Also, when sitting in the pits during a practice or qualifying session, you just have a list of the other riders and their current best time and grid position. No breakdown of sector times, no overview of your own performances, no information to help you get that bit extra out of your bike to make the difference.

Nice Leathers
Overall the graphics in Moto GP are decidedly average. The nature of the beast means that the tracks are effectively devoid of scenery. The development team have tried to add features where possible to add to this, with the odd chopper or plane overhead and a few parked ambulances track side. This is commendable and is true to the subject matter so we certainly can’t complain, and both bike and driver liveries are also true to the real life event. There is also the fact that you can visually see the speed at which these machines travel and the difference as you go up through the classes is extremely well animated and I have not experienced any drops in frame rate during my time with the game, another plus.

Where I have issue is that the simplicity of the racing environment should allow the front end presentation to carry polish, which in all honesty it doesn’t. Menu’s are easy enough to navigate but to put it in perspective the front end is more PES than FIFA, in that there is little shine and everything seems quite basic and blocky. To be honest I can just about forgive this, but what I struggle with is the brief areas of the game where some real class and style can be added to the graphics, like pre race build-up which looks somewhat ropey.

Revved up
The sound is also relatively low-key. Bikes sound impressive enough, but unlike most sport sims there is no commentary and surprisingly, you do miss it. What we have instead is some fairly sporadic mutterings that are used to guide you through the menus and basically tell you your target for the race ahead. There is no mention of weather conditions, split times or comparisons to other riders which might be helpful during qualifying or the race itself and personally, I see this as a bit of missed opportunity. The background music is also largely forgettable overall both in race and in the menus with no real grandeur at all. Considering the subject matter is so full of power and pizzazz it’s all just a bit underwhelming.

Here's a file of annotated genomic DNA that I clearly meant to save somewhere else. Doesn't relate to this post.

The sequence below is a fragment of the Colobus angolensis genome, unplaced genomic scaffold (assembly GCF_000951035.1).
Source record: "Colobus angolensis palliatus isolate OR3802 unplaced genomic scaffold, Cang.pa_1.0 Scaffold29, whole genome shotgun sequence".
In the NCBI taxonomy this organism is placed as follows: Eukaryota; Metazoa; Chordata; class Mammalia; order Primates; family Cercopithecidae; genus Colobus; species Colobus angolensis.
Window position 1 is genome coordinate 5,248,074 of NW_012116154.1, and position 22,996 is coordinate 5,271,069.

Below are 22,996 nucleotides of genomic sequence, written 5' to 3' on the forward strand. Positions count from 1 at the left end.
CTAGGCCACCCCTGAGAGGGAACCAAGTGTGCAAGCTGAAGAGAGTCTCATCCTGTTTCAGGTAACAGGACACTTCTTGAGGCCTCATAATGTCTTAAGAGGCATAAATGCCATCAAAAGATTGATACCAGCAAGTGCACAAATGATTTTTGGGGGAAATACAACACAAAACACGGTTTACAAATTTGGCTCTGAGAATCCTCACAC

Grid position
Moto GP 10/11 offers you local split screen multiplayer, which includes the option to have a second player to take part as your team-mate in the career mode. This opens up the stable-buddy rivalry of real life racing; a quality addition. The game also boasts up to twenty players online for a full race event in any of the classes the game offers. Here you can pick from one of the official riders and bikes or import your career rider for an extra challenge. You can even set up a tournament over any number of races across multiple tracks, opening up the possibility of a full online Moto GP world championship with all your buddies. Awesome.

Sky's the limit.

Unfortunately it doesn’t quite live up to the billing as there simply doesn’t seem to be the community to back this up. Online races rarely seem to have more than five or six participants (although I have had one evening’s entertainment where a field of twelve played through an entire championship) and there is often a bit of waiting when you go into a standard quick match while you wait for your matched opponents to finish their current race first. During this time you can view the action in spectator mode and also go into your bike setup to tweak your settings should you wish.

Once all riders are ready, a voting system decides the number of laps, track and weather conditions for the upcoming race and away you go. There are no frame rate issues to worry about and the feeling of speed is every bit as good as the single player affair. One thing I will mention is that if you harbour any hopes of being successful you really need to master the bikes without any of the assists on and this is no mean feat.

Chequered flag
I have to be brutally honest and say that Moto GP 10/11 has been a difficult game to review. Though there is nothing wrong with the game per se; it is something of a challenge to really get into and even harder to truly master. The career mode really shows this by adding some genuine depth to the single player experience, which is more than welcome, but the lack of a coherent hub and the genuine difficulty of playing the game without the assists on largely negates this depth before too long.

Online is similarly difficult to judge; quick races are ok but with limited numbers have something of an arcade feel. Though, if you can get a good number of people together, the option of going through a full Championship is a genuinely enjoyable online experience.

As such, Moto GP 10/11 really is a game for the purists, although having said that, the lack of a stats breakdown during practice and qualifying and the understated overall polish may make even aficionados feel a little underwhelmed.